Managing wellbeing whilst being “that guy” by Dr Simon Fleming

Our guest blog this time around is from the rather marvellous Dr Simon Fleming, an amazing surgeon who shares some of his personal thoughts of how he manages his wellbeing amidst a demanding professional career.

Simon is a Trauma and Orthopaedic registrar on the Pott rotation in London. He is also a Past President of the British Orthopaedic Trainees’ Association (BOTA), the Chief Resident for the International Conference in Residency Education (ICRE) for 2017 and 2018, the Vice Chair of the Academy Trainee Doctors’ Group (ATDG) and a Ph.D candidate in Medical Education at Barts and The London Medical School. Simon is passionate about Orthopaedics and achieving excellence in surgical training, he has special interests in hand surgery, and competency attainment decisions.  Simon is heavily involved in mentoring and teaching both undergraduates and postgraduates, which has been recognised with a Surgeon Educator Award from the Royal College of Surgeons (Eng) and the Academic Support Award from Queen Mary University, Barts and The London Medical School.

Simon leads the award winning #HammerItOut campaign which combats bullying, undermining professional practice and harassment in healthcare; Simon has also delivered a TEDx talk and spoken internationally.

Simon undoes all the good work he does in the gym with a love of great food and tries to change the world in his spare time.

Being “that guy” by Dr Simon Fleming

It is always a challenge when asked to write a blog about something that is important to me. Especially when the goal is not to focus on the things I tend to write the most on, that being medical education and the work I do around culture change, the #HammerItOut campaign and the like.

After giving this blog a little thought, I realised that something that is both topical and currently very important to me is wellbeing. So here I am, with a caveat to all who read this, that this is me speaking on wellbeing purely from my own understanding of it. Willing to share that I have enough emotional intelligence to know that I am also bad at it!

For example, over the last few years, I have (entirely through my own choices), had a ton of work on my plate. I am “that guy”. You know who I mean, the one who puts his hand up when volunteers are asked for; I am “that guy” who cannot sit and watch if something is wrong and nobody else is speaking up. For that matter, I also struggle to sit by if I think something is important and that I can do a better job. Because I am “that guy” I am busier than I ever have been, which means I struggle to switch off.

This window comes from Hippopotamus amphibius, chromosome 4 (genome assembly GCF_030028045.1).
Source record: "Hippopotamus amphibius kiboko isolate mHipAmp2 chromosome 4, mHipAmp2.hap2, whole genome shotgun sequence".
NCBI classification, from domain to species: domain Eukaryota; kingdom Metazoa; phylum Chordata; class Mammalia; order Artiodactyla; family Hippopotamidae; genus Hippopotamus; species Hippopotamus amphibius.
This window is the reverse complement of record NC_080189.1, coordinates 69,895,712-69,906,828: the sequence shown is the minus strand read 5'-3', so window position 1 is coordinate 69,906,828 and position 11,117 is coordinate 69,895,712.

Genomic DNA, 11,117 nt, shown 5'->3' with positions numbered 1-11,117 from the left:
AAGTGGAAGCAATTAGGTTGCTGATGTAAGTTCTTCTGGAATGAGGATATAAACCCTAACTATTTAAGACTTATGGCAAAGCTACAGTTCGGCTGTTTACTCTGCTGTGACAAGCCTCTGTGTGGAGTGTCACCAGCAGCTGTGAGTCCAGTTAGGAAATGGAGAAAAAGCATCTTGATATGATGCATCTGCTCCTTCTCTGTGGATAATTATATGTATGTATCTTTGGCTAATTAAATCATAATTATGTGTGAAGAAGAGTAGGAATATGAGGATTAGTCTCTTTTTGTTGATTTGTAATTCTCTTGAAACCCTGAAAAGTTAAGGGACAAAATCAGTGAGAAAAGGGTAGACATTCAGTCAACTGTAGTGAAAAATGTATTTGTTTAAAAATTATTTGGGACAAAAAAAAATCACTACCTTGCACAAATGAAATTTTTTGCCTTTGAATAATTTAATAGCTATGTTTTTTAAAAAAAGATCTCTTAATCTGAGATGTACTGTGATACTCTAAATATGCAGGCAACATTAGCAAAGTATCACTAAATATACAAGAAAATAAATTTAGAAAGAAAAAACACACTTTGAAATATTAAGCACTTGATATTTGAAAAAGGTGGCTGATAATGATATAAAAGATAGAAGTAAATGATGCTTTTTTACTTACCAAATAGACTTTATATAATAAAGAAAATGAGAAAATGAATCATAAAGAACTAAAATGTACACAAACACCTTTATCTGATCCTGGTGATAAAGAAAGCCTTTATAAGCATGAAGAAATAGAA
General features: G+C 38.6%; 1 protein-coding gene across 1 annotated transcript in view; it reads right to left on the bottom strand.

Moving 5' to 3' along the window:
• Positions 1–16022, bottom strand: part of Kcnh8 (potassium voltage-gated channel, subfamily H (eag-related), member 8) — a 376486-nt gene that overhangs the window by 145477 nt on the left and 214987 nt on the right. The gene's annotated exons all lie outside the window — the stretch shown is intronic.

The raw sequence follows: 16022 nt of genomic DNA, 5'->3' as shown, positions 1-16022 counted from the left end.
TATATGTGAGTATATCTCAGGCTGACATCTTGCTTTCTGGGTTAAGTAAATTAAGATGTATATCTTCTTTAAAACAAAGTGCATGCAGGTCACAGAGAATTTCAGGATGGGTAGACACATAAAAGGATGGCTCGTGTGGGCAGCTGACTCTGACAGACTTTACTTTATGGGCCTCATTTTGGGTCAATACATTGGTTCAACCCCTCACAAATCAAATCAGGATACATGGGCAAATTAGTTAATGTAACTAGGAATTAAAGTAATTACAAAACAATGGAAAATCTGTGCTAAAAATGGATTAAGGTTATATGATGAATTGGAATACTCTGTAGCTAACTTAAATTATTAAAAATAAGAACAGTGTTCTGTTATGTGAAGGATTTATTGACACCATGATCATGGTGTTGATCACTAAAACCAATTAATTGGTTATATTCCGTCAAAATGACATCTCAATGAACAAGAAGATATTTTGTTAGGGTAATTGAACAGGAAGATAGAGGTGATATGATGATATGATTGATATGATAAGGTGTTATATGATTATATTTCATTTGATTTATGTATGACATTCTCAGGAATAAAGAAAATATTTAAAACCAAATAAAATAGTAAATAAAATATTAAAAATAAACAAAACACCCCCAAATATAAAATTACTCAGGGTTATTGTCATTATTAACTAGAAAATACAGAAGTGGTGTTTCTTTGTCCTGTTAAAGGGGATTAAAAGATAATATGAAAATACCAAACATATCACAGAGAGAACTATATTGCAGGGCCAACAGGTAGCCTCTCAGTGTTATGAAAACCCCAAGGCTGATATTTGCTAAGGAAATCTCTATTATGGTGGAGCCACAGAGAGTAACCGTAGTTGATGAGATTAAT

I also admit that have another facet of the “that guy” psyche, which is that I am undeniably my own biggest critic. There is not, nor has there ever been, a criticism levied at me that I haven’t already levied at myself. Though it means I am always striving to be better, it does mean I am nearly incapable of giving myself a break – both because I am always aware that I could have done better and because a lot of the things that are important to me are also much much more important than me.

So we come to the crux of this blog – wellbeing (I don’t like calling it self-care because in my head it always sounds a little like self-love, which to me land somewhere between an awful innuendo and excess ego). What I have realised though is this – if I treat myself now and then, I become better at what I do. This is how I sell “wellness” to my internal critical voice that tells me ‘there is more to be done’, ‘other people are working harder’ and that ‘I don’t deserve it’.

So what do I do when it’s time to tick the wellbeing box? I cook or I eat.

My favourite quote from Marco Pierre White, a man who once returned his three Michelin stars saying, “success comes from arrogance, but greatness comes from humility”, is….. “gastronomy is the greatest form of therapy anyone can be exposed to” and with this I entirely agree…..

I love to cook. I love the zen state I get into, picking a recipe, prepping ingredients, music on and running my own show. I love the need to balance consistence with creativity; passion with self-control; that each recipe can be made my own with even the most gentle of changes. Plus, I love cooking for people, as this provides a sense of safety, of giving joy and demonstrates my feelings for someone through an abstract medium.

On occasion, when time and funds allow, I bloody love eating out. It doesn’t have to be fine dining. From a cheeky Nandos, to my favourite Vietnamese café, to the foie-grasiest of restaurants, eating out also makes me happy. Not gonna lie. The amount of a “wellness” break I need will determine how much I spend, in terms of time, money and thought on where to go.

That’s why, after a tough day at the office, I might go for dim sum with my nearest and dearest. There’ll be foodie chat (undeniably) but it’s more about sharing a meal and putting the world to rights. Equally, sometimes, after a really tough day/week/month/year, there’s nothing for it but opening the Michelin app on my phone, or the World’s 50 Greatest Restaurant webpage and picking one. I honestly don’t care what people think, sometimes, my soul just needs really superlative food.

It makes me happy. Which is also a part of being me, and not just being ‘”that guy”. It is also the reason that this blog could not have been written about going to the gym.

Simon Fleming